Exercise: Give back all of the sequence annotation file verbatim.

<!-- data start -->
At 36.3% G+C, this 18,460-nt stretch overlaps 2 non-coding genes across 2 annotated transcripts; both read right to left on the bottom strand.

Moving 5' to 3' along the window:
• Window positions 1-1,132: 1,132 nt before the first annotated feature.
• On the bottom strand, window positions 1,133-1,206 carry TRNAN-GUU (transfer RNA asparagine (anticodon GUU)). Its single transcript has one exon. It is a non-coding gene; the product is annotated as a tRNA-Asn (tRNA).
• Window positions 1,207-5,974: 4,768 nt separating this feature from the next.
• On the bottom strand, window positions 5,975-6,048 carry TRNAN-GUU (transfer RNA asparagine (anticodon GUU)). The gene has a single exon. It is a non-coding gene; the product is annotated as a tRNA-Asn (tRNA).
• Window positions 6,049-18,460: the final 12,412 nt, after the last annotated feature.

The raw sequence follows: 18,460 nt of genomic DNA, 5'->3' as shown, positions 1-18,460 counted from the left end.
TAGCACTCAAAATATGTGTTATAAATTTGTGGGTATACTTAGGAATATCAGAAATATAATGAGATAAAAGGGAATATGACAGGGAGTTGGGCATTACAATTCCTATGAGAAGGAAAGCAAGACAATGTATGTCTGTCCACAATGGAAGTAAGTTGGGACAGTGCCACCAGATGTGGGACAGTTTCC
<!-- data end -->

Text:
At 36.3% G+C, this 18,460-nt stretch overlaps 2 non-coding genes across 2 annotated transcripts; both read right to left on the bottom strand.

Moving 5' to 3' along the window:
• Window positions 1-1,132: 1,132 nt before the first annotated feature.
• On the bottom strand, window positions 1,133-1,206 carry TRNAN-GUU (transfer RNA asparagine (anticodon GUU)). Its single transcript has one exon. It is a non-coding gene; the product is annotated as a tRNA-Asn (tRNA).
• Window positions 1,207-5,974: 4,768 nt separating this feature from the next.
• On the bottom strand, window positions 5,975-6,048 carry TRNAN-GUU (transfer RNA asparagine (anticodon GUU)). The gene has a single exon. It is a non-coding gene; the product is annotated as a tRNA-Asn (tRNA).
• Window positions 6,049-18,460: the final 12,412 nt, after the last annotated feature.

The raw sequence follows: 18,460 nt of genomic DNA, 5'->3' as shown, positions 1-18,460 counted from the left end.
TAGCACTCAAAATATGTGTTATAAATTTGTGGGTATACTTAGGAATATCAGAAATATAATGAGATAAAAGGGAATATGACAGGGAGTTGGGCATTACAATTCCTATGAGAAGGAAAGCAAGACAATGTATGTCTGTCCACAATGGAAGTAAGTTGGGACAGTGCCACCAGATGTGGGACAGTTTCC